The Music Metaverse Is (Almost) Ready to Conquer the World

Turning Frank Ocean or Taylor Swift into an infinite jukebox may be difficult from a licensing perspective, especially in an era when stars have more control than ever over their public images and narratives. Still, it seems likely that some app or another will find a way to permanently bring music fans into the metaverse. Aruna Inversin, VFX supervisor and creative director of new media at Digital Domain, the company behind Coachella 2012’s virtual Tupac, has an educated guess about which. Beat Saber, a music-based VR game reminiscent of Rock Band or Guitar Hero, recently acquired by Facebook, is already one of the most popular apps in the metaverse, with more than $100 million in revenue from Meta’s Quest platform alone; add-on packages include music from Fall Out Boy, Lady Gaga, and Timbaland. Inversin suggests that Beat Saber could go to a “really famous artist” and hold a live multiplayer event with them inside the game, where users could interact with their avatar in real-time. “That can happen tomorrow,” Inversin tells me. “If you could find an artist that says, ‘Yeah, every Friday I want to do a track live on Beat Saber,’ they’re going to double their money.”

VR headsets are still a relatively niche technology, so some artists have been meeting fans in nooks of the metaverse a little closer to home. Monica Hyacinth, CEO and co-founder of Los Angeles-based startup CYBR, has worked on music-related virtual experiences built for a simple Web browser. Last November, CYBR launched a virtual listening party for the soundtrack to Roc Nation’s Netflix Western The Harder They Fall. From the comfort of a laptop, your cowboy or cowgirl avatar can stroll through the movie’s fictional Redwood City, visit the saloons, and play a quick-draw game designed by Jay-Z. The film’s director, cast, and soundtrack artists such as Koffee and Barrington Levy made appearances at the party as digital avatars. Users’ avatars could cluster, either among the stars or off by themselves, and talk. “Barrington Levy started spontaneously singing,” Hyacinth recalls. Reminiscent of a real-life party, the gathering continued until “like 4 in the morning.”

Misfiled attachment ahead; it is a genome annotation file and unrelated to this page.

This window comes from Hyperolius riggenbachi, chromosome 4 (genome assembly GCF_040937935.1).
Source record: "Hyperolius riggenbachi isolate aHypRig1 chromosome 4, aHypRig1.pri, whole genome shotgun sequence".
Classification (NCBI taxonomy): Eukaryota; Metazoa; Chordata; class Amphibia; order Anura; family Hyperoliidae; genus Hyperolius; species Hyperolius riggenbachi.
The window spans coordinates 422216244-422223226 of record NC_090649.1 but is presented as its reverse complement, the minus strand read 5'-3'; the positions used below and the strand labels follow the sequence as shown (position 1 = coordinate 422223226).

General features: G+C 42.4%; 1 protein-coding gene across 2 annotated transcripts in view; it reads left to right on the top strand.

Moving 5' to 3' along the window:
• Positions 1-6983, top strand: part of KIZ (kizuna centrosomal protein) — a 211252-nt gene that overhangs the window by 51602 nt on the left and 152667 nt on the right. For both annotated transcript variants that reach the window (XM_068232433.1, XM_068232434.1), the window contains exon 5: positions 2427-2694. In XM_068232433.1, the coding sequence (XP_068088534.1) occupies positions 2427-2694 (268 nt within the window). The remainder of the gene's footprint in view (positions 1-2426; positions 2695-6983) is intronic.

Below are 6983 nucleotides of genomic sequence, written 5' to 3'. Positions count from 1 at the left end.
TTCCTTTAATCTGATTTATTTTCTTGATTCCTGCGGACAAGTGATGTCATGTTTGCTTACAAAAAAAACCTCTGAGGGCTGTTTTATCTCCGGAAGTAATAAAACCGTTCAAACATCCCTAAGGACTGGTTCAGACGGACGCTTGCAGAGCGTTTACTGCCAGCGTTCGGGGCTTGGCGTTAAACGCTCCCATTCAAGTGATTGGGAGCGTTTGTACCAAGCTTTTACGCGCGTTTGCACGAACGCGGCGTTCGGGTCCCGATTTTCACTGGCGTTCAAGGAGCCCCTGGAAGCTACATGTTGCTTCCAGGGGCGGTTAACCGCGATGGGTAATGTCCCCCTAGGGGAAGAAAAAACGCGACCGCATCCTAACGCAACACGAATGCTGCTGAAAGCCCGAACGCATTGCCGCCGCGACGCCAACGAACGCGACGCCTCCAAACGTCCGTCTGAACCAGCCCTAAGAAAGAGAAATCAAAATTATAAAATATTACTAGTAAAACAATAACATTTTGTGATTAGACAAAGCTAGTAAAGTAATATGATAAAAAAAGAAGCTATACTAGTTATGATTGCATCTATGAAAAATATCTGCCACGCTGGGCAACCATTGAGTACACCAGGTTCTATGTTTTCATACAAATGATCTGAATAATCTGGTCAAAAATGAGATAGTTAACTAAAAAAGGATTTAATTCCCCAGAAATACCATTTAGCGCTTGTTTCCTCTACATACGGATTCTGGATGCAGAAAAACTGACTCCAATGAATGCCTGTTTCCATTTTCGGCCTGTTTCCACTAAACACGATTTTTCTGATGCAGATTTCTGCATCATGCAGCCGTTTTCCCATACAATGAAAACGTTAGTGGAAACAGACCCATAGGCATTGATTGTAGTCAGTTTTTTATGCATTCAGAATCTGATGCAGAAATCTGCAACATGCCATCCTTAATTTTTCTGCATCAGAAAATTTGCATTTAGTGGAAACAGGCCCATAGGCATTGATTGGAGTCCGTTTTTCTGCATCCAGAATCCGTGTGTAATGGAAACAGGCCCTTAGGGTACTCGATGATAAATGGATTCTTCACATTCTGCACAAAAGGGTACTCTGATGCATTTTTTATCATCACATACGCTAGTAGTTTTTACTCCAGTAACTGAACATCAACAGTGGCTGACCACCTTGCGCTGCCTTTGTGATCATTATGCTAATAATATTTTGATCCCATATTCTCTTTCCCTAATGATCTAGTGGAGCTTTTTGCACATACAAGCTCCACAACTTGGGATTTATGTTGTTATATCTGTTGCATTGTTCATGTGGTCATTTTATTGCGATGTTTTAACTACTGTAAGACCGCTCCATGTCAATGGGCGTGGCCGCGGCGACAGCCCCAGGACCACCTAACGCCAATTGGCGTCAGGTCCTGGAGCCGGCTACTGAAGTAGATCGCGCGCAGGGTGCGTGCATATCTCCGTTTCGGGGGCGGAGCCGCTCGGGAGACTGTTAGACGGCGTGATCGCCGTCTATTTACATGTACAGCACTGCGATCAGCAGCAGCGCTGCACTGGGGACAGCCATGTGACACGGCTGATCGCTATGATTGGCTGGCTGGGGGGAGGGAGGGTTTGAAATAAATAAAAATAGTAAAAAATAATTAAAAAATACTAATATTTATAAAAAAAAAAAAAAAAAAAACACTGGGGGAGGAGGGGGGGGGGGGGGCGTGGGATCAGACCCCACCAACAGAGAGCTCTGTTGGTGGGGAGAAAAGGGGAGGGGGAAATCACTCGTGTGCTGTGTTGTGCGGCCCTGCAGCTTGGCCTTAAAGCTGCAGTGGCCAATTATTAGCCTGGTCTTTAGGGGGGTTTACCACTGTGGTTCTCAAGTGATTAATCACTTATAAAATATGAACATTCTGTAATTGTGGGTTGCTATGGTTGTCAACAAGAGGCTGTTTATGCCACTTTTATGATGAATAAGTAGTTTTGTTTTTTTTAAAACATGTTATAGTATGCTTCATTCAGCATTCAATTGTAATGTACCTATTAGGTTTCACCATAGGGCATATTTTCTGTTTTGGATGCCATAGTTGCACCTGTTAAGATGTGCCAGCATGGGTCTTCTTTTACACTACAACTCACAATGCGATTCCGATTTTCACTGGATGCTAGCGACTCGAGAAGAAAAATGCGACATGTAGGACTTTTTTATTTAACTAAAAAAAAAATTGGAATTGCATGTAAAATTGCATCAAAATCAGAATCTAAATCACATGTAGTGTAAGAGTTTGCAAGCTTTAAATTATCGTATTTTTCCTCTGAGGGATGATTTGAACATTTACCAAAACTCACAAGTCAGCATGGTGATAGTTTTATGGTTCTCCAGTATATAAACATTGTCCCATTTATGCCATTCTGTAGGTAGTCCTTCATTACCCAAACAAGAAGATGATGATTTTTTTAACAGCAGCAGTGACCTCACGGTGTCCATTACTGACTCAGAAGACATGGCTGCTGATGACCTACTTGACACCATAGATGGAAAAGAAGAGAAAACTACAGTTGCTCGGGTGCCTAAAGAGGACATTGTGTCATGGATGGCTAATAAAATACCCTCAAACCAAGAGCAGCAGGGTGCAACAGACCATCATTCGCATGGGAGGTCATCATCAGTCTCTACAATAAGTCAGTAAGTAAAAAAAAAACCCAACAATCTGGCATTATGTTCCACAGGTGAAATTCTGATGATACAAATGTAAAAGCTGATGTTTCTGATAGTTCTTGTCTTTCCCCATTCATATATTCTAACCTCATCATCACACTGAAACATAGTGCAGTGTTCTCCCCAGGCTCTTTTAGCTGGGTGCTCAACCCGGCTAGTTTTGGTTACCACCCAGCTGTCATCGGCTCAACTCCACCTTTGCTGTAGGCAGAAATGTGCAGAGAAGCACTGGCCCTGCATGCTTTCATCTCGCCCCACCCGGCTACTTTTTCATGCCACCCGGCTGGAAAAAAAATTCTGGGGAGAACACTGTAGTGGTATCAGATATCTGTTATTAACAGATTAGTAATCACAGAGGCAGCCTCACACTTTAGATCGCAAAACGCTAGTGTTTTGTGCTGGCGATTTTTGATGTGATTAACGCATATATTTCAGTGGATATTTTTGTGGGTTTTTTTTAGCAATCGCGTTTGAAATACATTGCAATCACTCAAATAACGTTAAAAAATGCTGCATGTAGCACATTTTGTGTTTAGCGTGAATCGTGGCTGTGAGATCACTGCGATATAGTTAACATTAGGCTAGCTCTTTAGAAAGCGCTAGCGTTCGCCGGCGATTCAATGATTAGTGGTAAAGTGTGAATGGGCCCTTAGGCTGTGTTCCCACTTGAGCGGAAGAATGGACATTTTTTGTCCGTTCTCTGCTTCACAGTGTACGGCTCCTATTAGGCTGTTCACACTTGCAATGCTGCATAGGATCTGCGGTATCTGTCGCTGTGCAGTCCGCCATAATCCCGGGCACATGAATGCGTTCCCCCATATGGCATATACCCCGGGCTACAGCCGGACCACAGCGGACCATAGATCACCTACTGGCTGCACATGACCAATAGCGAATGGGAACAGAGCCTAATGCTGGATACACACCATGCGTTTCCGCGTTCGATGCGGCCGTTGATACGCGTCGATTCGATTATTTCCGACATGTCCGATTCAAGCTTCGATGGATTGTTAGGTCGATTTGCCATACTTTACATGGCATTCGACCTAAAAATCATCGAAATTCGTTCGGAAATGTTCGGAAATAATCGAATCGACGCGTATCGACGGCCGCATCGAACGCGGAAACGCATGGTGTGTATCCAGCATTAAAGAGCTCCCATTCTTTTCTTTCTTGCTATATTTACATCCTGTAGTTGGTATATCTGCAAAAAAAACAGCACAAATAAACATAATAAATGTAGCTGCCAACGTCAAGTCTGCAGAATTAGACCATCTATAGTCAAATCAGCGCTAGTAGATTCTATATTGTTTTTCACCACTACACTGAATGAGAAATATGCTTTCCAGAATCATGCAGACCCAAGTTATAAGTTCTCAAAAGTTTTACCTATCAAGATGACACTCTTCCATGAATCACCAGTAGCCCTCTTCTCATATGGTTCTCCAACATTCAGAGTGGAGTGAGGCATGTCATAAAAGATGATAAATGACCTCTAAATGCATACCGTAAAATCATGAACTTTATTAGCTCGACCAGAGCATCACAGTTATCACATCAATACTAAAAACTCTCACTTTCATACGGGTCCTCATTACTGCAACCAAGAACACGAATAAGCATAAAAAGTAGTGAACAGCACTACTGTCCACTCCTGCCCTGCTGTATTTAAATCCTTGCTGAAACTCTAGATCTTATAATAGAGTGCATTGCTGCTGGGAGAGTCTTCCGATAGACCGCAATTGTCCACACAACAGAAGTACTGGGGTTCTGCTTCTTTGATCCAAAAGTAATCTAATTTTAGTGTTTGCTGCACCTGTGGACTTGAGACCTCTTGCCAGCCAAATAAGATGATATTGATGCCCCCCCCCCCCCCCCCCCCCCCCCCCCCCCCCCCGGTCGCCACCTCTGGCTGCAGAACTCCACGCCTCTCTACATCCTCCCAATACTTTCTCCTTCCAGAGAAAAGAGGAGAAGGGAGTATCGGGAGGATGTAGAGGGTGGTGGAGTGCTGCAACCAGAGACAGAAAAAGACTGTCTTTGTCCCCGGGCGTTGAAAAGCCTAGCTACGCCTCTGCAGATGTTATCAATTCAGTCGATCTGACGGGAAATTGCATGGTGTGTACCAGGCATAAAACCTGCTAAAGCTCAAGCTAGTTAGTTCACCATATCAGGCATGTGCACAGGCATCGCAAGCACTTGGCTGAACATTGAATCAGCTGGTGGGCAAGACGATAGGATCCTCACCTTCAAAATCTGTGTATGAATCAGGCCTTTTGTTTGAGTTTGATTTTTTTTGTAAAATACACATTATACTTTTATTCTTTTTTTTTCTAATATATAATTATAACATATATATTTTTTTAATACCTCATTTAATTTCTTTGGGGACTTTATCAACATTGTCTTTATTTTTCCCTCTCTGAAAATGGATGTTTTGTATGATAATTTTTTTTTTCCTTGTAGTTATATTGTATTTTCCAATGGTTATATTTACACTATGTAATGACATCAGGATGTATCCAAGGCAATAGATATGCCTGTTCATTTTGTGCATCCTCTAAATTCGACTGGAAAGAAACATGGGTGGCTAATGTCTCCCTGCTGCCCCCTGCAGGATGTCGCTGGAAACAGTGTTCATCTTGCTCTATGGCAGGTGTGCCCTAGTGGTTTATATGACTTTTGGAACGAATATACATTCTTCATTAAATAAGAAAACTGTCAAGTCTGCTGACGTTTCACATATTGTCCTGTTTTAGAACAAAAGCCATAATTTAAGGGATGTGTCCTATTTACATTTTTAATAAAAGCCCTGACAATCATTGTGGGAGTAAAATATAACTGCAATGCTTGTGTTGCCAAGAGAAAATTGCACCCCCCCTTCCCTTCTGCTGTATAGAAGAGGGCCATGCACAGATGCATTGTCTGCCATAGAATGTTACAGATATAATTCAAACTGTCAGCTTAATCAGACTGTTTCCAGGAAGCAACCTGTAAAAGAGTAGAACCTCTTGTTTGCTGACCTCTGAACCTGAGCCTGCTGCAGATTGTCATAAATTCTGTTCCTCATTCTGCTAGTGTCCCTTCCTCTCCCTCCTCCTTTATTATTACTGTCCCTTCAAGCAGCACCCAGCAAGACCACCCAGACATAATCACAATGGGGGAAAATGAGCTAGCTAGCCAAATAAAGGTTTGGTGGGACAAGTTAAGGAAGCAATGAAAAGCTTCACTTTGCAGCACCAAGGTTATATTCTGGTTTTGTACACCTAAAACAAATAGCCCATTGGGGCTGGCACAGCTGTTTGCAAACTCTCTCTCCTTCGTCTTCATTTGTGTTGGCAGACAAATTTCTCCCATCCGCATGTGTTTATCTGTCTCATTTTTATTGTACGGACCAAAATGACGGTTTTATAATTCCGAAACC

People could have private conversations in the listening party because of a technology called spatial audio, which aims to deliver audio at different levels depending on where its sources would be in real-life: an auditory equivalent to 360-degree video. As with VR, spatial audio has been developing for years, with heavy hitters like Dolby and Apple as well as smaller startups pushing the feature. London-based MagicBeans offers a downloadable demo where you can home in on different musicians within a quartet by navigating across the virtual space. (I find the experience absorbing, but wonder how much of the effect is in my head.) Later this year, MagicBeans co-founders Gareth Llewellyn and Jon Olive tell me, they hope to create an in-person environment where dozens of people, wearing headphones, can walk around and interact within an audio space.

Next Post

Netflix Establishes Film And TV Scholarship Fund For East Africa

NAIROBI, KENYA – SEPTEMBER 23: A woman and her son wait as the Netflix account app loads on their … [+] android smartphone on September 23, 2021 in Nairobi, Kenya. This week, the video-streaming company debuted a free service in Kenya for users of Android mobile phones. The aim is […]